Psychological Adjustment in Apert Syndrome: Parent and Young Person Perspectives

Jennifer Netherton, Jo Horton, Nicola M Stock, Rachel Shaw, Peter Noons, Martin J Evans

Research output: Contribution to journalArticlepeer-review


Objective : To date, limited research has been carried out into the psychological impact of having a diagnosis of Apert syndrome (AS) and the life experiences of families living with this condition. The aim of the current study was to explore psychological adjustment to AS from the perspectives of young people, and their parents, with the broader goal of informing care, and support for this population. Method : Four young people (2 male) aged 11 to 15 years and their mothers were interviewed in their homes using a semistructured interview guide and photo-elicitation methods. Transcripts were analyzed using Interpretive Phenomenological Analysis. Results : Three superordinate themes were identified from the data: (1) Acceptance and Adjustment: A Cyclical Journey; (2) A Barrier to Adjustment: Navigating Treatment; and (3) Facilitating Adjustment: Social Support. Families described adjustment as a cyclical process, which was sensitive to change, particularly in the context of ongoing medical treatment. Families also utilized many resources, particularly in the form of social support, to adjust to the challenges of AS and build resilience. Conclusions : The findings of this study have important implications for the implementation of patient-centered care within designated craniofacial treatment centers, which should at a minimum include the provision of reliable information throughout the treatment pathway, additional support from health professionals at key times of transition, and the coordination of support across medical teams, and other key organizations in the child's life.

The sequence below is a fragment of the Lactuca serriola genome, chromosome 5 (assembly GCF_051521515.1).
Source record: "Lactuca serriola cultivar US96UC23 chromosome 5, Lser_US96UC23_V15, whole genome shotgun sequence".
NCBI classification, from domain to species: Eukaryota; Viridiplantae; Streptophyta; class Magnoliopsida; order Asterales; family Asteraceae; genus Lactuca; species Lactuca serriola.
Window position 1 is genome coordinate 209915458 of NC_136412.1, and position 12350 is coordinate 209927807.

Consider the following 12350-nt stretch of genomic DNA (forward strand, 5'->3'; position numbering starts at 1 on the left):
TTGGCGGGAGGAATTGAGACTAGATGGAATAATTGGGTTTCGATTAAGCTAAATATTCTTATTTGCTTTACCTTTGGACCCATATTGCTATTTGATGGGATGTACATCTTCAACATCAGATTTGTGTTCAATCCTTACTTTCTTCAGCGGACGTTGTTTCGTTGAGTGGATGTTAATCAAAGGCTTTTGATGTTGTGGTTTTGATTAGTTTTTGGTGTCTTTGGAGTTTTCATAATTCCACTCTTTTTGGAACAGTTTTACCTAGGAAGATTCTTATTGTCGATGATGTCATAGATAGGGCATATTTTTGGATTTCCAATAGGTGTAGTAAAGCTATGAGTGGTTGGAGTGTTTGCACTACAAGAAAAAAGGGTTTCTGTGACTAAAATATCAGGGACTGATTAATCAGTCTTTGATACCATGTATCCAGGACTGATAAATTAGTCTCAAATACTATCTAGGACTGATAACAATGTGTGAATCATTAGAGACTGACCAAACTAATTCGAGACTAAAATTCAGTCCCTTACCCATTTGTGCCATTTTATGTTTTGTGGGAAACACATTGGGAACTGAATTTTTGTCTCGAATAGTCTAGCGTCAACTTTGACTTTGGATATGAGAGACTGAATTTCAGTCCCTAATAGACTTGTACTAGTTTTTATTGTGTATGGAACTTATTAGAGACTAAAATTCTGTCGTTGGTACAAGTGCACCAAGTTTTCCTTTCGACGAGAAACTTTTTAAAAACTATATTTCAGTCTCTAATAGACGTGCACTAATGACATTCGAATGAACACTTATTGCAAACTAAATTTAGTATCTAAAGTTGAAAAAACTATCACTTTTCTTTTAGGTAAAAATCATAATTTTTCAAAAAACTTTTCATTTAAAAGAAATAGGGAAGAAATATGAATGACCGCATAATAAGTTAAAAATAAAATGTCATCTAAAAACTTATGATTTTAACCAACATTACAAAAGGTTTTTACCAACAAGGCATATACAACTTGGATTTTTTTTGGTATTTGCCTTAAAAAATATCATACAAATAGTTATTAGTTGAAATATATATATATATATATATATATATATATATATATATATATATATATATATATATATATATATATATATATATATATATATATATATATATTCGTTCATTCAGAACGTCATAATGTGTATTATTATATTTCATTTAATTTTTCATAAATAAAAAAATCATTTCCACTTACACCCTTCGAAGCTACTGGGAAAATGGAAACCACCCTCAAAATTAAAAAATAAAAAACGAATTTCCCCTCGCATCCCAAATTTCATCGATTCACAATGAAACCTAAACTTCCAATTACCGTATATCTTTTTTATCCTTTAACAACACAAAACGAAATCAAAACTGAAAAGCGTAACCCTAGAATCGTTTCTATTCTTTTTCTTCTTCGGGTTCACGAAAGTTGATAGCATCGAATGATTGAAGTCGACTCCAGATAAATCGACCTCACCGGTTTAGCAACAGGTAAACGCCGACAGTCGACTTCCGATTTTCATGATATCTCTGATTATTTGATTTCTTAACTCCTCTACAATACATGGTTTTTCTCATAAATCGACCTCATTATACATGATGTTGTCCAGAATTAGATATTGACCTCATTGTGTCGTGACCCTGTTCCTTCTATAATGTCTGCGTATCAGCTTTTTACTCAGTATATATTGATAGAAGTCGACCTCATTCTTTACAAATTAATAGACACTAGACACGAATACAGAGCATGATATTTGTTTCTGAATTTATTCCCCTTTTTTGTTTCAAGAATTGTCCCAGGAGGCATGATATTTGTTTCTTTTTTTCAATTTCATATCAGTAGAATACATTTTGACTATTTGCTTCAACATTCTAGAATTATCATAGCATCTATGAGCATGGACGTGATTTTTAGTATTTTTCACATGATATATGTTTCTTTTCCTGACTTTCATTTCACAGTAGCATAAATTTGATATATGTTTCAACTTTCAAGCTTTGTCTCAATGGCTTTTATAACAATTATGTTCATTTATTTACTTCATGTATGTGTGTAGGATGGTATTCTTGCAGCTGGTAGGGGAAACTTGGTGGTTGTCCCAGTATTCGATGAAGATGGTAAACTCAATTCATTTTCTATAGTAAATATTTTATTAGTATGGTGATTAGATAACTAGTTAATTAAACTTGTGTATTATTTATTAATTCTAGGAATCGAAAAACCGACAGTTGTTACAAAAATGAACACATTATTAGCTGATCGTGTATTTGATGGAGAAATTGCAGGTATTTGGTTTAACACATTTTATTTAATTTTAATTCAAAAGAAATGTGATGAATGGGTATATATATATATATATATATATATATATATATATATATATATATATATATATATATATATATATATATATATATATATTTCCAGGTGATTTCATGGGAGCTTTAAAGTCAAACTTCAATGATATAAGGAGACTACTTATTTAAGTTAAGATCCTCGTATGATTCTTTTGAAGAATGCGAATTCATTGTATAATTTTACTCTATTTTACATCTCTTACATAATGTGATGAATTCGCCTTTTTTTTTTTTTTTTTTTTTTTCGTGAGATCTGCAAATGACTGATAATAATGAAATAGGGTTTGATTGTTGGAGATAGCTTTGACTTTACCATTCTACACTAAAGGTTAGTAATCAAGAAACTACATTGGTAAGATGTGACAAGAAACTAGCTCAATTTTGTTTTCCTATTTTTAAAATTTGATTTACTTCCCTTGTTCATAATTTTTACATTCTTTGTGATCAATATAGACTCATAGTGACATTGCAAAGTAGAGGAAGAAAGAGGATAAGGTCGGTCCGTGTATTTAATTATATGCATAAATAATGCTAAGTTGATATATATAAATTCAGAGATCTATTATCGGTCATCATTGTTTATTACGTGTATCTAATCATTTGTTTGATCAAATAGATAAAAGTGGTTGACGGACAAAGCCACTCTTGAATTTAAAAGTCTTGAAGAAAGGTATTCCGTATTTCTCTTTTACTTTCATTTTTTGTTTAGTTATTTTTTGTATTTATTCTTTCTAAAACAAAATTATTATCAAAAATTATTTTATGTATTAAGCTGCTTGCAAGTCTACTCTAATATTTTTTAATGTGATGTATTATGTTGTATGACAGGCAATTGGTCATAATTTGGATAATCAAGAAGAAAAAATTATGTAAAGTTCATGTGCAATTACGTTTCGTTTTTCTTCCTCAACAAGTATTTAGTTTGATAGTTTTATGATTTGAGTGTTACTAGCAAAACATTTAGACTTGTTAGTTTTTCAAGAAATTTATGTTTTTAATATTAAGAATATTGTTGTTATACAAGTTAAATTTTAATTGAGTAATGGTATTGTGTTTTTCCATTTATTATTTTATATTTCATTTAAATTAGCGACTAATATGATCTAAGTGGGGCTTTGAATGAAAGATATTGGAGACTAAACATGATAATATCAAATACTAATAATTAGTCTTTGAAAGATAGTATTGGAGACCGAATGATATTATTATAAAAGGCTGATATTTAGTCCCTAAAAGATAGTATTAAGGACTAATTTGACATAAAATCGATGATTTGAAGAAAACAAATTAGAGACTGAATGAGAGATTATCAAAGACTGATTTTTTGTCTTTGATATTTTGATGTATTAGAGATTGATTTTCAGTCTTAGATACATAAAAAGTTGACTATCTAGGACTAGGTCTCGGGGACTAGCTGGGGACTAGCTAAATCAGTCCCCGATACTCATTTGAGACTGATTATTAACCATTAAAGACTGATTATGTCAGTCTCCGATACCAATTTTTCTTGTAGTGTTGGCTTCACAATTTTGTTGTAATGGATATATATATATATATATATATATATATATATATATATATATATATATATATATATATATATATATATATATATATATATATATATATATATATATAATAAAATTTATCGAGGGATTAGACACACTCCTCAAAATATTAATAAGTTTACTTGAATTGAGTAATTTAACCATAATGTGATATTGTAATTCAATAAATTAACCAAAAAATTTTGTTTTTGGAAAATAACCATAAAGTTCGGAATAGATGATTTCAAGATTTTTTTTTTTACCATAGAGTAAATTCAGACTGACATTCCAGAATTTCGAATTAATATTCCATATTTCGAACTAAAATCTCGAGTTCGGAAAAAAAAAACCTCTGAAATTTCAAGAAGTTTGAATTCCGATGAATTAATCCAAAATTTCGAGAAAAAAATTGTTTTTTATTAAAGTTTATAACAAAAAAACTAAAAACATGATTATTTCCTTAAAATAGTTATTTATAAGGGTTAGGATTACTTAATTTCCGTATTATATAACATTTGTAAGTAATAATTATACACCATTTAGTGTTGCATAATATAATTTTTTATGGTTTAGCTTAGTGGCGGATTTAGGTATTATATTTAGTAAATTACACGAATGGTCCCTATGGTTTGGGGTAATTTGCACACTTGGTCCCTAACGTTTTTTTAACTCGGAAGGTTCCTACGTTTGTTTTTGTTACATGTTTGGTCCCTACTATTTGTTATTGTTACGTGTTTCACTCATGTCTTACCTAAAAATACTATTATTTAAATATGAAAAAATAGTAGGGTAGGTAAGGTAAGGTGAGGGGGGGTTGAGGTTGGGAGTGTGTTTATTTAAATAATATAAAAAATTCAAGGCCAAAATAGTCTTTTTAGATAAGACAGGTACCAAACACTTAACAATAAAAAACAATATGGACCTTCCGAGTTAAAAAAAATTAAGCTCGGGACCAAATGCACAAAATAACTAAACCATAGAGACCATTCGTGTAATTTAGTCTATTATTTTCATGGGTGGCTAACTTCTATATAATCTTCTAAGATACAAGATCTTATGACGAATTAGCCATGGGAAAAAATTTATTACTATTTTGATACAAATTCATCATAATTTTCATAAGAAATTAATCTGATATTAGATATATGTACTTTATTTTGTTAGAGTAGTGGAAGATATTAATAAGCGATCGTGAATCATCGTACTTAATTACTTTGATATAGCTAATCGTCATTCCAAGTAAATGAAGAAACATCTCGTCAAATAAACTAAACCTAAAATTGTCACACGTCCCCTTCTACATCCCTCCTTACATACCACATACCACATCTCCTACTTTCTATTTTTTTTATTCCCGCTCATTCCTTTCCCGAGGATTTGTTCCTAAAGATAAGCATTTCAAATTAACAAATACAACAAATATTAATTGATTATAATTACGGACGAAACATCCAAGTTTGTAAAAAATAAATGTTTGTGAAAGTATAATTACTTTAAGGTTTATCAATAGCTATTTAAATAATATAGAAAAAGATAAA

Original languageEnglish
JournalCleft Palate-Craniofacial Journal
Early online date30 Dec 2021
Publication statusE-pub ahead of print - 30 Dec 2021

Bibliographical note

© Sage 2021. The final publication is available via Sage at


  • apert syndrome
  • parental perception
  • psychosocial adjustment
  • quality of life
  • social support


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